Emerson Arts ‘Trip to Bountiful’ An Absolute Joy (5 Stars)
Trip to Bountiful’ Written by Horton Foote; Directed by Michael Wilson; Presented by ArtsEmerson: The World on Stage at the Cutler Majestic Theatre at 219 Tremont Street, Boston through December 7th.
Having never seen any version of “The Trip to Bountiful” on stage, screen or television, I thankfully had nothing to compare the production currently playing at the Cutler Majestic with, but I honestly can’t imagine a more perfect performance than Cicely Tyson is giving right now. The 80-year old actress completely inhabits her role and brings a presence to the stage that is so three-dimensional that you feel like you’re in some of the scenes with her. As a matter of fact, the entire production is so seamless that you may be transported back in time to post WWII Texas with the rest of the cast.
Of course, while it’s a good deal easier to produce such fine work when you’ve got such a brilliant script (by Horton Foote), the director and cast take full advantage of the opportunities the material affords. Tyson plays Carrie Watts, an elderly woman who wants to return once more to the place of her early life, the town of Bountiful, Texas before she dies. And given her circumstances, who wouldn’t? Carrie shares a small apartment in Houston with her dutiful son (Blair Underwood) and his domineering wife (Vanessa Williams), who treats her like a poorly behaved five year old. And with some reason. Carrie, despite her age and bad heart, has tried to escape back to her hometown before, causing her son Ludie great worry and her daughter-in-law Jessie Mae an inconvenient disruption to her otherwise trivial life.
Jessie Mae is played convincingly by Williams, not as an outright tyrant, but as a self-obsessed and controlling mother-ish type, who is more concerned with trips to the beauty parlor and drug store soda counter than showing any simple kindness to her mother-in-law. Ludie is often forced to take sides in their bickering, and he usually caves in to his wife, knowing that his mother will still love him unconditionally, something he probably fears he won’t get from Jessie Mae. Underwood’s performance is beautifully understated, as a man torn while trying to keep two warring factions happy.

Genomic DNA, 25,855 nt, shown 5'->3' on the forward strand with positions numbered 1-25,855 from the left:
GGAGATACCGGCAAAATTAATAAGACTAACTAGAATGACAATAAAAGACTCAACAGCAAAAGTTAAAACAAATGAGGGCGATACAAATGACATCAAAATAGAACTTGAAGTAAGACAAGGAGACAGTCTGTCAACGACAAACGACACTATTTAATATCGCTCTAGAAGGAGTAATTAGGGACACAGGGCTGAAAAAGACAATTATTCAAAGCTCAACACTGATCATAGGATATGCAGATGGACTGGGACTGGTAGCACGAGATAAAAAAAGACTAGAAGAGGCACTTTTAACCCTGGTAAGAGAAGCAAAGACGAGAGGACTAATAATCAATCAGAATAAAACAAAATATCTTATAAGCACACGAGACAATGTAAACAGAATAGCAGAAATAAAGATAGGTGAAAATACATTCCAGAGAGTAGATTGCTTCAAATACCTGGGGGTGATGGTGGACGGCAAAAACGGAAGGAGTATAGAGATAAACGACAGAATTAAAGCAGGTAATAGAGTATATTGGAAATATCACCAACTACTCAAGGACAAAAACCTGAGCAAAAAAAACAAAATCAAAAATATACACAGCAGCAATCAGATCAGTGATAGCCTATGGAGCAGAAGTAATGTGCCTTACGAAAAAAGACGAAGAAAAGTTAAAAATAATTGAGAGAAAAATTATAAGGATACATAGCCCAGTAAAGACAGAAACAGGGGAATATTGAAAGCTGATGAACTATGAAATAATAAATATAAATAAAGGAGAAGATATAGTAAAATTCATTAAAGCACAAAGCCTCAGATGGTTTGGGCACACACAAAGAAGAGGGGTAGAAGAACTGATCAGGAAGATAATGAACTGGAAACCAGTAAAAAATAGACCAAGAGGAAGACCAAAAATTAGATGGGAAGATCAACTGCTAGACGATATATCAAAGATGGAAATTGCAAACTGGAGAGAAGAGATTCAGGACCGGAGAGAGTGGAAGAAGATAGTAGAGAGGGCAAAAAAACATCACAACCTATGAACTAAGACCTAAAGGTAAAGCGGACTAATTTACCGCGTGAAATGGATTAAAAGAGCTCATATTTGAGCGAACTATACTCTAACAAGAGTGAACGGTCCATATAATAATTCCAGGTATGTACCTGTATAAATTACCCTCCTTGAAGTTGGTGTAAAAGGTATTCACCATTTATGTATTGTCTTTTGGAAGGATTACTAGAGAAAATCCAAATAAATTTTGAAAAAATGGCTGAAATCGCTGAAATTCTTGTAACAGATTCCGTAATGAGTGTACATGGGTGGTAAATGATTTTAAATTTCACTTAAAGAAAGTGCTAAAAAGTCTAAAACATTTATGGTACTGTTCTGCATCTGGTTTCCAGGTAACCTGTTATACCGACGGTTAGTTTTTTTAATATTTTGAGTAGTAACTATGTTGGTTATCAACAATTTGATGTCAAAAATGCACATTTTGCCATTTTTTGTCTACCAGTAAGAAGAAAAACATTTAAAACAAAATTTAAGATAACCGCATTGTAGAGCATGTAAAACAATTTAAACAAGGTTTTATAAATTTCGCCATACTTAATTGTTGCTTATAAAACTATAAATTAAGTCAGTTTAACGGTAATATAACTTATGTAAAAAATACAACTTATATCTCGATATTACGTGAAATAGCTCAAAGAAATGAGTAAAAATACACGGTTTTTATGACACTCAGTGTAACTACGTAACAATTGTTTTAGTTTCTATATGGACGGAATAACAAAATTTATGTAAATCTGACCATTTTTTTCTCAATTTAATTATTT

When she finally does escape from the home to begin her trip and meets her traveling companion, Thelma (Jurnee Smolette-Bell in an absolutely lovely performance) we get to experience what Carrie is like when her essence is unleashed, and this is where Tyson’s performance scales the stratosphere. We get to see what a loving and inspirational person she can be outside of the oppressive confines of her home, and what her daughter-in-law is missing out on with her attempts to rein in her spirit by controlling her every move. The scene in the bus station where she coaxes Thelma into singing hymns (complete with a soft shoe dance routine) with her would have been trite in lesser hands but its one of the shining moments of this terrific play. Carrie sings snatches of hymns during the show, but those aren’t the spiritual moments, they come (as they usually do) when the stars align and two people share kindness with each other without looking for anything in return.
The supporting performances are equally good, and the production is flawless. The sets really evoke the era (including a “Whites Only” waiting room sign at the bus station) and feel required to create the reality that the characters inhabit.
This production, which was revived on Broadway with Tyson and co-star Vanessa Williams in April of 2013, is the first time the work has been staged with an African American cast and it feels like a natural fit. The original 1953 version cast Lillian Gish as Carrie Watts and Eva Marie Saint as the young stranger who accompanies her on her trip back home. The revival won a Tony and a slew of honors for Tyson, and this version (with the same cast and director Michael Wilson) came directly from a six week run in Los Angeles, where it enjoyed rave reviews. As it should. It’s an absolute joy to watch such great talent in a great piece that allows the actors to fully explore their characters through repeated performances. It’s the best thing I’ve seen all year. Go. For more info go to: https://artsemerson.org/Online/default.asp?BOparam::WScontent::loadArticle::permalink=trip_to_bountiful